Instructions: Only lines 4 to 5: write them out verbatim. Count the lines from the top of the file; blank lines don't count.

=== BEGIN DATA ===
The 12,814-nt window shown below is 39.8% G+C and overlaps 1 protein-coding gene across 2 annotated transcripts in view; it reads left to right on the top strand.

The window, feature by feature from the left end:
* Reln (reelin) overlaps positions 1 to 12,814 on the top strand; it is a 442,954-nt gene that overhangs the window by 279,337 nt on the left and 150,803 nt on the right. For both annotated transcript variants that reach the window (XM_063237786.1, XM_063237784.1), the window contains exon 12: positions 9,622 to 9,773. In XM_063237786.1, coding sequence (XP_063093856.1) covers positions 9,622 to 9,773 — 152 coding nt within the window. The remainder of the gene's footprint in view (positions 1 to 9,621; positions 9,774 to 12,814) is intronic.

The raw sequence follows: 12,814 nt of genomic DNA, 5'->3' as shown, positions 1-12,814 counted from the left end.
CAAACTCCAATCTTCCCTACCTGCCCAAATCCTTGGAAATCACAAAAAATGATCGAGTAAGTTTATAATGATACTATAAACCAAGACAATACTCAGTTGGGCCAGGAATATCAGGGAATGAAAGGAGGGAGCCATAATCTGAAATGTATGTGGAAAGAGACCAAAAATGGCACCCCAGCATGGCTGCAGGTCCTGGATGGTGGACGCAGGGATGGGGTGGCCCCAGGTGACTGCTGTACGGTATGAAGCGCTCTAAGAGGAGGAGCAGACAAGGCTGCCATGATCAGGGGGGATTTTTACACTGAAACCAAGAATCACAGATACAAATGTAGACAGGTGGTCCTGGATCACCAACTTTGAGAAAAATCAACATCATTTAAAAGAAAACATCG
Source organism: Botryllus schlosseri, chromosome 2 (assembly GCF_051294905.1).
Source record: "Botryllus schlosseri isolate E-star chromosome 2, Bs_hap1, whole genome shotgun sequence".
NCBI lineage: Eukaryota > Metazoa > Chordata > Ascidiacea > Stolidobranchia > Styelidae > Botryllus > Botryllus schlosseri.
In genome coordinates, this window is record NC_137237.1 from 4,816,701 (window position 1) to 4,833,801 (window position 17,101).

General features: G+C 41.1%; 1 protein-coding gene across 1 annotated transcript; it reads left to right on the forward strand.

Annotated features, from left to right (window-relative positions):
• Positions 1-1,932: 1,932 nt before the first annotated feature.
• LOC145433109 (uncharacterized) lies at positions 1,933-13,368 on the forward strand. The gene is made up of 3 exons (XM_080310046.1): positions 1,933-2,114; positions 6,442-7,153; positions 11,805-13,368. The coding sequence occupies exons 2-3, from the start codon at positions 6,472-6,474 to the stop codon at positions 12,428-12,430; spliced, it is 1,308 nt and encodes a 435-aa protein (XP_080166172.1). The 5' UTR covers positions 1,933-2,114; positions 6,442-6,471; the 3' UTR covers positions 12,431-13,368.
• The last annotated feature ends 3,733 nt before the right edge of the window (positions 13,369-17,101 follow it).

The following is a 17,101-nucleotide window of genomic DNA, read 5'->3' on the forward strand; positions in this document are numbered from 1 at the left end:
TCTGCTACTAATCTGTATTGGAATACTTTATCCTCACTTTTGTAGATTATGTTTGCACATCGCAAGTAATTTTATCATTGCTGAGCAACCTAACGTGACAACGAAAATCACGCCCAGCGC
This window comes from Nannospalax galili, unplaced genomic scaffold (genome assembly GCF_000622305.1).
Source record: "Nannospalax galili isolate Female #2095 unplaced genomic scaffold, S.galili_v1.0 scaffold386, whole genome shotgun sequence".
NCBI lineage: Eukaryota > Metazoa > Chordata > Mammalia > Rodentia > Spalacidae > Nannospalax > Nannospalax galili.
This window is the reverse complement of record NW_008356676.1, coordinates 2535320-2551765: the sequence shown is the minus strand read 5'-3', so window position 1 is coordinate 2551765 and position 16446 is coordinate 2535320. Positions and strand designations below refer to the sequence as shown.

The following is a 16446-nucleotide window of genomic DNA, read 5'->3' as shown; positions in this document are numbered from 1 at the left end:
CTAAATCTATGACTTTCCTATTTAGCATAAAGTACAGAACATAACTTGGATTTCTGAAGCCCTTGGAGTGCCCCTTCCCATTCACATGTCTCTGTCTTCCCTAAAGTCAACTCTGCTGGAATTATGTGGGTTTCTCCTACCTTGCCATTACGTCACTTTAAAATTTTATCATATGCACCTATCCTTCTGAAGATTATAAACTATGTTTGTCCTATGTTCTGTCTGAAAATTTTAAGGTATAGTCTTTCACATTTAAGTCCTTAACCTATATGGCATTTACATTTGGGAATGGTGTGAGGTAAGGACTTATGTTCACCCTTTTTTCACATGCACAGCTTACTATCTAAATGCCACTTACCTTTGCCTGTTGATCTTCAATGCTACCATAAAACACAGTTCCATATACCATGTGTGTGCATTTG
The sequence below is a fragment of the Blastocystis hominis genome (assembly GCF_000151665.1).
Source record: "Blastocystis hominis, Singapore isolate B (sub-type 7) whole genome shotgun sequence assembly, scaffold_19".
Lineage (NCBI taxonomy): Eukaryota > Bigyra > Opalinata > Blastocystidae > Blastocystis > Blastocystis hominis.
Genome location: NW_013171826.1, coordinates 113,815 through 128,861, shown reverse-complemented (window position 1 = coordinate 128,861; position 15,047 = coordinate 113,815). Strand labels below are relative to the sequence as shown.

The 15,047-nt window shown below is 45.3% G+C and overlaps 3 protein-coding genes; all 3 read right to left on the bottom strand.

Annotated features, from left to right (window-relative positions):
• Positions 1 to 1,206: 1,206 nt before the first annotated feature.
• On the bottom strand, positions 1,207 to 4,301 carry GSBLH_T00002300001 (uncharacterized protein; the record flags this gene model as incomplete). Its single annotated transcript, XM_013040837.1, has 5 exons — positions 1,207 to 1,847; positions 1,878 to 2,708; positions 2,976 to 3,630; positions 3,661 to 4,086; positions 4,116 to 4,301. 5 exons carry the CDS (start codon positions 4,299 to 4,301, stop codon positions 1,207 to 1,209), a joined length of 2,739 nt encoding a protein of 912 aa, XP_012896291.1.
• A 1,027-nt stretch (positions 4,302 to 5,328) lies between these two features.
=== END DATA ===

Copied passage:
The raw sequence follows: 12,814 nt of genomic DNA, 5'->3' as shown, positions 1-12,814 counted from the left end.
CAAACTCCAATCTTCCCTACCTGCCCAAATCCTTGGAAATCACAAAAAATGATCGAGTAAGTTTATAATGATACTATAAACCAAGACAATACTCAGTTGGGCCAGGAATATCAGGGAATGAAAGGAGGGAGCCATAATCTGAAATGTATGTGGAAAGAGACCAAAAATGGCACCCCAGCATGGCTGCAGGTCCTGGATGGTGGACGCAGGGATGGGGTGGCCCCAGGTGACTGCTGTACGGTATGAAGCGCTCTAAGAGGAGGAGCAGACAAGGCTGCCATGATCAGGGGGGATTTTTACACTGAAACCAAGAATCACAGATACAAATGTAGACAGGTGGTCCTGGATCACCAACTTTGAGAAAAATCAACATCATTTAAAAGAAAACATCG